Super Bowl LIV

Live From Super Bowl LIV: Skycam’s Daredevil-Like Rigging System Delivers Unique Live Angles

One of the two four-point aerial camera systems is rigged to the 357-ft. spires above Hard Rock Stadium

“You’re going to think that I’m crazy, but hear me out.”

Super Bowl LIV was still more than half of a year away when Stephen Wharton, COO/CTO, Skycam, called Fox Sports SVP, Technical and Field Operations, Michael Davies with a wild idea.

Skycam has rigged one of its two aerial cable camera systems to the spires on Hard Rock Stadium and is providing stunning cinematic shots. Engineer-in-charge Josh Thompson is on the roof to assist with game-day support of the system.

Skycam, the popular four-point aerial camera system has become so prevalent in live sports television production these days that simply having one (heck, even two, or three) isn’t enough to differentiate a major championship broadcast. Wharton wanted to do something eye-catching for Fox Sports’ latest swing at the Big Game.

To make that splash, Skycam has deployed a pair of its Wildcat units, rigging one of them not to the base of the roof as is standard but rather to the top of the 357-ft. spires that tower over Hard Rock Stadium following its 2016 renovation.

The rigging allows the higher Skycam to essentially move in and out of the building through the roof, playing an entirely new role as a cinematic scene-setter. It hovers above the roof opening, grabbing shots of the Miami skyline before descending into the stadium and diving toward the field. It’s pulling in shots unlike anything before seen on a Super Bowl broadcast.

“With the 100th anniversary of the NFL, it’s cool for us to be able to deliver this and do something that’s never been done before,” says Wharton. “I think everyone tries every year to outdo the previous [Super Bowl], and we wanted to have a really big highlight that is impacting game coverage but is also a huge entertainment factor on [pre/postgame] and halftime shows.”

Logistically, Skycam hired a third-party engineering firm and held multiple meetings and site visits with Hard Rock Stadium; the stadium’s architectural designer, Populous; Fox Sports; and other entities. They also went through the processes of ensuring that power, RF capabilities, and safety gear for operators stationed on the roof were all in place.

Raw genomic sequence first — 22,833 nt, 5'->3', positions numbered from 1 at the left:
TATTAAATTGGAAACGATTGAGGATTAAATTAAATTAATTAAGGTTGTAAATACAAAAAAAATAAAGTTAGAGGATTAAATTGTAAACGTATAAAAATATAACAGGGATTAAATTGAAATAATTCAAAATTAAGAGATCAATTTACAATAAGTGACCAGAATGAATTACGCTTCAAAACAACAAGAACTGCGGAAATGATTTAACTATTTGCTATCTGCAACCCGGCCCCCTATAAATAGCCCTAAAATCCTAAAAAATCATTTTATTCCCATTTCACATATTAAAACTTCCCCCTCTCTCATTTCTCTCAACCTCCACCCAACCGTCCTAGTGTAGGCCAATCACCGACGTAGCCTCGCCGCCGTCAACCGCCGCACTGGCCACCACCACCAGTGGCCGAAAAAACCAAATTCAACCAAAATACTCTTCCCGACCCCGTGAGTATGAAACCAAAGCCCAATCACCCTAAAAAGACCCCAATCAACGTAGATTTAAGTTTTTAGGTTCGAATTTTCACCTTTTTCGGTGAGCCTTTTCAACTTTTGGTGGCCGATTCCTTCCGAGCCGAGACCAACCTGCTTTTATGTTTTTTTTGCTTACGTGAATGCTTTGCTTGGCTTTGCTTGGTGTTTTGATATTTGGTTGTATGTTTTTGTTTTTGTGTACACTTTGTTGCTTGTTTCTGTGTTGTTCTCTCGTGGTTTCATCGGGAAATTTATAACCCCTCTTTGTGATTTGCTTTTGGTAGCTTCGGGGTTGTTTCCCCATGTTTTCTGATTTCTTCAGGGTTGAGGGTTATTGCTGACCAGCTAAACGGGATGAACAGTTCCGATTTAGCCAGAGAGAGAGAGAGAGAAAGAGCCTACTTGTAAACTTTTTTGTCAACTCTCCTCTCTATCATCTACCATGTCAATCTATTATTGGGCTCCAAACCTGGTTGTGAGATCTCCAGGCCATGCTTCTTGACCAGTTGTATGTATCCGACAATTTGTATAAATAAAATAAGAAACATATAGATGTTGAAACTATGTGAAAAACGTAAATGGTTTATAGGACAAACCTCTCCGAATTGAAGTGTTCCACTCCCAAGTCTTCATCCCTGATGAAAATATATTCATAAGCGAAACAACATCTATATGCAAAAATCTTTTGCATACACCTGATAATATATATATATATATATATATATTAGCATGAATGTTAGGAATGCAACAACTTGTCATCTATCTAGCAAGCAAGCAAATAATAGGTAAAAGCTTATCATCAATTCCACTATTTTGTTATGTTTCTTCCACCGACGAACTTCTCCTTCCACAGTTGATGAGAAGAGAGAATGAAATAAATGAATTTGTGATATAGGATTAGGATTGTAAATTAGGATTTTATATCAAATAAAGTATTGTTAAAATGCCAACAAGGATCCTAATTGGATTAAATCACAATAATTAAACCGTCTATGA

The spires were climbed by Skycam’s Hector Keeling and Jason Curl, with the roof installation managed by Eric Van Gorp, Brad Eisele, and Josh Thompson. Naturally, Skycam and Hard Rock Stadium had to take extreme safety precautions with the rigging and in the regular maintenance of the system this week in the event of rain and/or high winds (both of which have occurred in the days leading up to kickoff)

The high Skycam, outfitted with a 4K-capable Sony HDC-P50 with Fujinon lens, has the freedom to leave through the stadium’s roof opening.

There are about 25 Skycam staffers onsite for the Super Bowl, and about a third of them are the company’s top-level riggers, which are dedicated to the safety of the system.

Each Skycam is driven by a pilot and a camera operator. Given the length of the Super Bowl broadcast window (hours of pregame, a highly technical halftime show, and trophy celebrations postgame), the company is rotating those positions throughout the day.

For the game broadcast, the low Skycam will be piloted by Alex Milton and operated by Vinnie Scaffidi; the high version will be manned by pilot Sam Walker and operator Darin Haggard. For surrounding coverage, the low SkyCam will be taken over by pilot Raubyn Pointer and operator Mike Miller; the high Skycam, by pilot Rian Weigart and operator Ed Martino.

As for the cameras themselves, the high Skycam is a Sony HDC-P50, capable of shooting in 4K. The low version is fitted with a Sony HDC-P43, a POV camera also capable of shooting in 4K and at a high frame rate. Both are outfitted with lenses from Fujinon.

Note: Fox Sports has deployed a third aerial camera system here, pulling in a shot that takes viewers from the parking lot of Hard Rock Stadium through the roof’s structure, revealing the stadium bowl and field of play. That shot is provided by a Flycam two-point cable camera system.

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